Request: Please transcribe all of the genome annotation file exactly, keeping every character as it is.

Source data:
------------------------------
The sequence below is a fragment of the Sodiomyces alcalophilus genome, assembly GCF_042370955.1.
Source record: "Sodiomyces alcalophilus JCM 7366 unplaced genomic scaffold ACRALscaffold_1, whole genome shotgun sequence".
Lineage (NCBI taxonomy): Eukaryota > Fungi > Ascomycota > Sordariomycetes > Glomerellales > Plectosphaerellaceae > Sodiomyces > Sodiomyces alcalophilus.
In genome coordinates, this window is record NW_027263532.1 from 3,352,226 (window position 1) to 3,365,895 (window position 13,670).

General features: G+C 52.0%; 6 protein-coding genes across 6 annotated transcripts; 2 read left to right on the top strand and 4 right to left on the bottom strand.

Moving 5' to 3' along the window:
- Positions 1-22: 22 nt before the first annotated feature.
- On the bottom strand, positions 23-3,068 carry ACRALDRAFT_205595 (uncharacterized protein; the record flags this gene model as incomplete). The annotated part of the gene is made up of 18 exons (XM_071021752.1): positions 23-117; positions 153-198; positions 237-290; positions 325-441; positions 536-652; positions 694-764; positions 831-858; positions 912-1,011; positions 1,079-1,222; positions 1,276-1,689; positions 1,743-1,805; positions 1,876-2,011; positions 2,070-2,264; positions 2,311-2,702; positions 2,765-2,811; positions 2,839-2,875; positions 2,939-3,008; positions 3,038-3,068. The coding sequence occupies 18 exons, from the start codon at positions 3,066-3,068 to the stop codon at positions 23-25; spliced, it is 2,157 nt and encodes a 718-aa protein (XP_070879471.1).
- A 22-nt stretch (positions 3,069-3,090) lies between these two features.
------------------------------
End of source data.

The sequence below is a fragment of the Sodiomyces alcalophilus genome, assembly GCF_042370955.1.
Source record: "Sodiomyces alcalophilus JCM 7366 unplaced genomic scaffold ACRALscaffold_1, whole genome shotgun sequence".
Lineage (NCBI taxonomy): Eukaryota > Fungi > Ascomycota > Sordariomycetes > Glomerellales > Plectosphaerellaceae > Sodiomyces > Sodiomyces alcalophilus.
In genome coordinates, this window is record NW_027263532.1 from 3,352,226 (window position 1) to 3,365,895 (window position 13,670).

General features: G+C 52.0%; 6 protein-coding genes across 6 annotated transcripts; 2 read left to right on the top strand and 4 right to left on the bottom strand.

Moving 5' to 3' along the window:
- Positions 1-22: 22 nt before the first annotated feature.
- On the bottom strand, positions 23-3,068 carry ACRALDRAFT_205595 (uncharacterized protein; the record flags this gene model as incomplete). The annotated part of the gene is made up of 18 exons (XM_071021752.1): positions 23-117; positions 153-198; positions 237-290; positions 325-441; positions 536-652; positions 694-764; positions 831-858; positions 912-1,011; positions 1,079-1,222; positions 1,276-1,689; positions 1,743-1,805; positions 1,876-2,011; positions 2,070-2,264; positions 2,311-2,702; positions 2,765-2,811; positions 2,839-2,875; positions 2,939-3,008; positions 3,038-3,068. The coding sequence occupies 18 exons, from the start codon at positions 3,066-3,068 to the stop codon at positions 23-25; spliced, it is 2,157 nt and encodes a 718-aa protein (XP_070879471.1).
- A 22-nt stretch (positions 3,069-3,090) lies between these two features.